Yeah, it’ll be about 1400 feet across, 1500 feet above the Canyon floor. It’ll probably take me around 30 minutes, between 25 and 30 minutes to make the walk, and you know, winds can be up to 40 miles per hour there. And, you know that’s one thing that’s unpredictable but we found a beautiful place that the distance makes sense, one of the challenges of doing live TV is that at least here in the States there’ll be no commercials whatsoever during that walk.

In order to do that we have to do that walk, we don’t want to be longer than a half an hour because of course the commercials are what pays the bills, so we found an area that will take me about half an hour that I can complete yet it is absolutely breath-taking, the views, the heights, the distance. Everything is kind of the perfect spot to do it.

And how wide is the balance you're holding, how high is the wire itself, the tension?

Sure, the wire itself is 2 inches in diameter; it’ll be tensioned to about 70,000 lbs. The balancing bar that I use is 28 feet long, and it will weigh about 40 lbs. 

How do they get the wire across in the first place?

Well it’s a long process of course; engineering has been in the works for about 4 years now, believe it or not. But it starts with a helicopter and a rope, we have a lightweight heavy strength rope that will be carried across from one side to another in a helicopter, once it reaches the other side it goes through a series of pulleys and machines called tensioners and pullers. While one pulls that rope to the north side, the cable is on the south side and it’s following along and it’s transferring from rope to cable, and then it gets hooked in, and then pulled back to 70,000 lbs.

And you're barefoot are you, or do you have shoes on?

I will be wearing shoes, the shoes that I wear my mum makes for me actually. And they are a cowhide upper and an elk skin foot, or lower part of the, what goes on my foot. And we use elk skin because I can feel the wire very well, they’re fairly thin. Probably about an eighth of an inch would be the best description of the thickness of the shoes, and I feel the wire well, however if the wire were to get wet, these shoes actually become sticky instead of slippery.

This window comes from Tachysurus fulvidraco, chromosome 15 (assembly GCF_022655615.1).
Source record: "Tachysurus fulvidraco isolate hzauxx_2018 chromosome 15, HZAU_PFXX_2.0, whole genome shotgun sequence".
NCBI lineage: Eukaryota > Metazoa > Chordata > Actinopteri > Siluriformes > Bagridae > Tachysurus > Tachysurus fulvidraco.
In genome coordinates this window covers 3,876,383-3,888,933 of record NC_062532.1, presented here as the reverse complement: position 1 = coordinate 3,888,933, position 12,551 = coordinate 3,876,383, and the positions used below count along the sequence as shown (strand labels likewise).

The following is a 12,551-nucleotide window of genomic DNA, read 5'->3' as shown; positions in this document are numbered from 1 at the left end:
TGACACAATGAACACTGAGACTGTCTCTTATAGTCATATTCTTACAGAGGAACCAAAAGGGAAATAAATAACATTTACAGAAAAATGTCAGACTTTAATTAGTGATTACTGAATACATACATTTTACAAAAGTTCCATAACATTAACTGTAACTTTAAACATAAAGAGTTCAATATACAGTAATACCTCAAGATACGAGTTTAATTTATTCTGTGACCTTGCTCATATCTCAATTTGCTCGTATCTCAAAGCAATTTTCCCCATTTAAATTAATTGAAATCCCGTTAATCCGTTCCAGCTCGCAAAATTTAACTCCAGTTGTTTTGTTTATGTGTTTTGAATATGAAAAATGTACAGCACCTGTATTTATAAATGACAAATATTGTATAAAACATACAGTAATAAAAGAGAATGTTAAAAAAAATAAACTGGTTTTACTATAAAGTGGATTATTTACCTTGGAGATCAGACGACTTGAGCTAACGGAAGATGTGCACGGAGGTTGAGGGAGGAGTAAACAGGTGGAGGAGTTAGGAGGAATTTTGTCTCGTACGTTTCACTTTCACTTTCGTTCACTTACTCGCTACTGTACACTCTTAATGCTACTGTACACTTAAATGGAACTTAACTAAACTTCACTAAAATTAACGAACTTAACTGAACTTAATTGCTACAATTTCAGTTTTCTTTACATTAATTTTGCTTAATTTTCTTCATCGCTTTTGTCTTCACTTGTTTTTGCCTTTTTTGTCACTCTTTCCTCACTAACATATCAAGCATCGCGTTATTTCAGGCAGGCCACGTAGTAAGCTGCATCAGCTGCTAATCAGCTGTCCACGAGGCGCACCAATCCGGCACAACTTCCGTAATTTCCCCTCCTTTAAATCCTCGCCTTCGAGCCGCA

What’s going through your head when you first step off the edge of the Grand Canyon onto the wire?

You know, there’s definitely a lot of stress, there is, but once I get on that wire it becomes surreal almost, I kind of get into my own world, into my own zone, and then I’m on a mission and my mission is to safely make it to the other side and I get into a zone where that’s what I’m going to do, nothing’s going to stop me, I’m going to stay in this zone and make it to the other side. Again, there is stress; there are nerves, for sure. I mean I would be super human, which I don’t think anyone’s super human, to not have nerves.

I respect what I do deeply, and respect the fact that there is a lot of danger to what I do. But I try to get myself calm and peaceful, I think a lot of devils, their heart rates slow down once they get into that zone and I think the same is for me, where it kind of just slows down and the world, there’s no problems in the world, if I’m in an argument with my wife that day or if I’m you know dealing with financial problems or health problems, all that goes away, no matter what. I’m on that wire and I’m going to make it to the other side, and I don’t think about anything else. 

Skywire Live with Nik Wallenda airs Live on Sunday 23rd June at 1:00am and is repeated on Monday 24th June at 8:00pm. Sky Channel 520 / Virgin Channel 211.